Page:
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Glider Camera Mounts

Building Camera Mounts for a Glider

I wanted to try the low cost approach first with filming in HD and mounting stuff on the outside of the glider to see if it would even work half way decently before committing to more expensive higher- quality equipment.  Many have seen the excellent quality of the HD videos Kempton Izuno has put out and I was interested to see if cameras 1/10th the cost of what he is using could put out decent quality HD video.  While the results are not as good as Kempton¬ís, I am encouraged by the initial results and filming while in flight and telling the story of the day's task and adventure is quite rewarding personally to share with friends and family.

Click here to see examples of Bruno's soaring videos using this camera setup.

Here is the video setup on the April 18th and 21st flights:
1.  Inside cockpit camera - Kodak Z1285 I purchased used for $80.  It is a 12 mega pixel point and shoot camera and is one of the few point and shoots that can take HD video.  It is mounted to a cheap adjustable arm mount I picked up at Best Buy.  I am not happy with the extent of camera shake because the flexible arm is not rigid enough and I plan on replacing the mount with something sturdier.  It is positioned over my right shoulder and can swivel to look forward or out to the right wing while ridge soaring.


2.  Outside HD video camera - DXG-567V HD I got off of ebay new for $77 including free shipping.  :)  I said I was doing this on the cheap!

3.  Both cameras are using a Cokin wide angle lens.  Without this additional lens on each camera you would not get anywhere near the perspective of what it looks like in real life.  I have seen Cokin wide angle lenses priced for around $45+ online but then I found one guy out of Ontario Canada selling them on ebay for $15 with shipping! Crazy cheap.  I checked while writing this tonight and he still has listed 5 left at $4.95 each and then $11.95 shipping.  Thanks ebay!

These lenses come with adapter rings and I super glued the included 25mm adapter ring to the front of both cameras.  No joke.  It works great.  You just have to make sure you center it before you touch the two together because you only have one shot at it (instant bond) and don't let any glue drip onto the lens.  More expensive video cameras should have threaded lens fronts so you don't have to improvise with glue...

4.  Both of my video cameras use 8 gig SDHC cards.  That gives close to 4 hours of continuous video.  The problem I have had is that you can't get batteries to last that long.  The best AA batteries I have found so far are the Lithium Energizers that cost a small fortune.  I tried rechargeable batteries on the first flight and only got an hour of footage from the tail camera.  Rechargeables are affected by the cold and just won't last any longer length of flight.  When I am ready to launch I just turn on the tail cam and let it run until empty.  The cockpit cam can be turned on and off by hand.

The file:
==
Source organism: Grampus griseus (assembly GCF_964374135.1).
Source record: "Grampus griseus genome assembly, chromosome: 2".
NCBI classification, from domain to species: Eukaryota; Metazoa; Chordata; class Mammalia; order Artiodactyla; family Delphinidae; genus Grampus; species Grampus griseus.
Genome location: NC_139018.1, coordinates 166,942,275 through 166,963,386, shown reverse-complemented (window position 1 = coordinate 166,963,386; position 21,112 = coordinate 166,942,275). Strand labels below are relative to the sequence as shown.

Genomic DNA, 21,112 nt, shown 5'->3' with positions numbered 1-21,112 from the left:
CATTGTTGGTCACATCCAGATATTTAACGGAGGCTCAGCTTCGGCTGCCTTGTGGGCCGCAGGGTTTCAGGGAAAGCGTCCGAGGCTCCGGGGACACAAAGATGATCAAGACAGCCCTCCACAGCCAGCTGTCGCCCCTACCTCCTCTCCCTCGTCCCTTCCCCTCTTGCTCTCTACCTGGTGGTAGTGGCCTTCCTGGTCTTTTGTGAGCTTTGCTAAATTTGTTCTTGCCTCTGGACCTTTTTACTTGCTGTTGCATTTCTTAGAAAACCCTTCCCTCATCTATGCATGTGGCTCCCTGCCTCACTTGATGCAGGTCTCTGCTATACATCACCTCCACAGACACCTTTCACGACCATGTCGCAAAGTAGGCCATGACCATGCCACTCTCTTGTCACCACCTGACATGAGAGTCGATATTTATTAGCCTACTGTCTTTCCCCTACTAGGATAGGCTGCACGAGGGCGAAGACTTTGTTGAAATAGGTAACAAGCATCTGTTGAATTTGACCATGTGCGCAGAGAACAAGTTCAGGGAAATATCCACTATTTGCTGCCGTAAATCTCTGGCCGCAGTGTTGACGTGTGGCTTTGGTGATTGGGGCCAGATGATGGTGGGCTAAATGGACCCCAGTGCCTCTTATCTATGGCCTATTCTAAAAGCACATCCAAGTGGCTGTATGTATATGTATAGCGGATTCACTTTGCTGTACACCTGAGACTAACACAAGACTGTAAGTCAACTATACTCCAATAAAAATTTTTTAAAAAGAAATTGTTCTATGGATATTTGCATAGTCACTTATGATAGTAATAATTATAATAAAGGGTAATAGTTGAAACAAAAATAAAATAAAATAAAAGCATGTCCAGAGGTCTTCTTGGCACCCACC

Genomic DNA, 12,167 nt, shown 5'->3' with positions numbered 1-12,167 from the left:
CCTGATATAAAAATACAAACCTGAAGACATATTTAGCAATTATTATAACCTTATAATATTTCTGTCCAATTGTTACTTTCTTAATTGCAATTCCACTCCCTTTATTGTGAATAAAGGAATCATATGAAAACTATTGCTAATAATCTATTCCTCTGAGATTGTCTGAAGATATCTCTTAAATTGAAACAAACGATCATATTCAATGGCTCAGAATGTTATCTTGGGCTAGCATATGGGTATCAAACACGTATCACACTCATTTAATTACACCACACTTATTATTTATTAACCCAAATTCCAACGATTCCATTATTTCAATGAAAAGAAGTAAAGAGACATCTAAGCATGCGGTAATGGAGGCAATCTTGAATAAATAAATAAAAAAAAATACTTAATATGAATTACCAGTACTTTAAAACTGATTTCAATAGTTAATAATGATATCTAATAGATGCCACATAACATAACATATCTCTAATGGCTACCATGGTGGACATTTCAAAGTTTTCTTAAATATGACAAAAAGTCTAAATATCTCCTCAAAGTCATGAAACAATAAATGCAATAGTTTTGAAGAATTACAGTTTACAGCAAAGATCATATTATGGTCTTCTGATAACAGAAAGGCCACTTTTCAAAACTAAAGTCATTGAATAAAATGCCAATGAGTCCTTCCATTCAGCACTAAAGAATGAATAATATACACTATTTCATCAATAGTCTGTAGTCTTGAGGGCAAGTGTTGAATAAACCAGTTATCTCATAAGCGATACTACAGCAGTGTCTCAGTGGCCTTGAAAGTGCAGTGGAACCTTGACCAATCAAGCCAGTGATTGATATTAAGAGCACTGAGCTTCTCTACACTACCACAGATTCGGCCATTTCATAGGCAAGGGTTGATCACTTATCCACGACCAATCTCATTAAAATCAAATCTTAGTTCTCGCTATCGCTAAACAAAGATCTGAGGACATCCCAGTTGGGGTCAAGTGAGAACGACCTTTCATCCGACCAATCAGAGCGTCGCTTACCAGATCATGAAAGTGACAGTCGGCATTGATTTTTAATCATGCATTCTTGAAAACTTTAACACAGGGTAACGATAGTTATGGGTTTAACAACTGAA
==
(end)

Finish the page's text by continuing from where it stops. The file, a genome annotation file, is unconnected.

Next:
5.  I spent one Saturday afternoon and built the camera tail mount and also 2 wing mounts and a nose boom mount I have not tried out yet. They are leading edge cuffs built from fiberglass and carbon fiber and then lined with felt on the inside.  This was my first fiberglass project and was quite simple to do.  Just take plastic food wrap and wrap the area you want to mold and then go another 3 feet in any direction to not get any epoxy on your glider skin.  I then taped wax paper over that to be extra cautious.  I then just used a basic fiberglass kit I bought from the Home Depot.  I put a small piece of 1/4 inch carbon fiber rigid sheet in between the fiberglass layers on the leading edge to use as a stiff mounting point to bolt to.  Just a word of advise: don't put the half cured fiberglass in the oven to help it finish curing - it stunk up my house for 2 days and the wife was not pleased.  ;)

This "cuff" is then taped to the glider with the same expensive but very strong left over cloth tape I bought from Tim at wingsandwheels to reseal my control surfaces and gear doors last season.  The mount stays on rock solid with generous usage of that cloth tape.  Bolted to the cuffs I am using 1" ball RAM mounts I purchased at gpscity.com. They had the best prices I could find and were very friendly to deal with.  The Ram mounts have adjustable arms and you can get a rubber ball with a camera mount screw in it to screw your camera onto.  Very slick deal.  I ended up taping a second attachment point with a balsa stick on the tail mount to the top of the camera for the second video because I was not happy with the camera shake on the first try.  It turned out much better than the first video.  Compare the two takeoff rolls and see the difference.


One word of caution - while I did not notice any adverse flight characteristics of the tail mount video system I know my exact weight and balance for my glider and the extra few pounds on the tail were within CG.  I also mounted it low enough to not interfere with the airflow to the horizontal tail.  I will be interested to see what the wing mounted cameras feel like to fly with.

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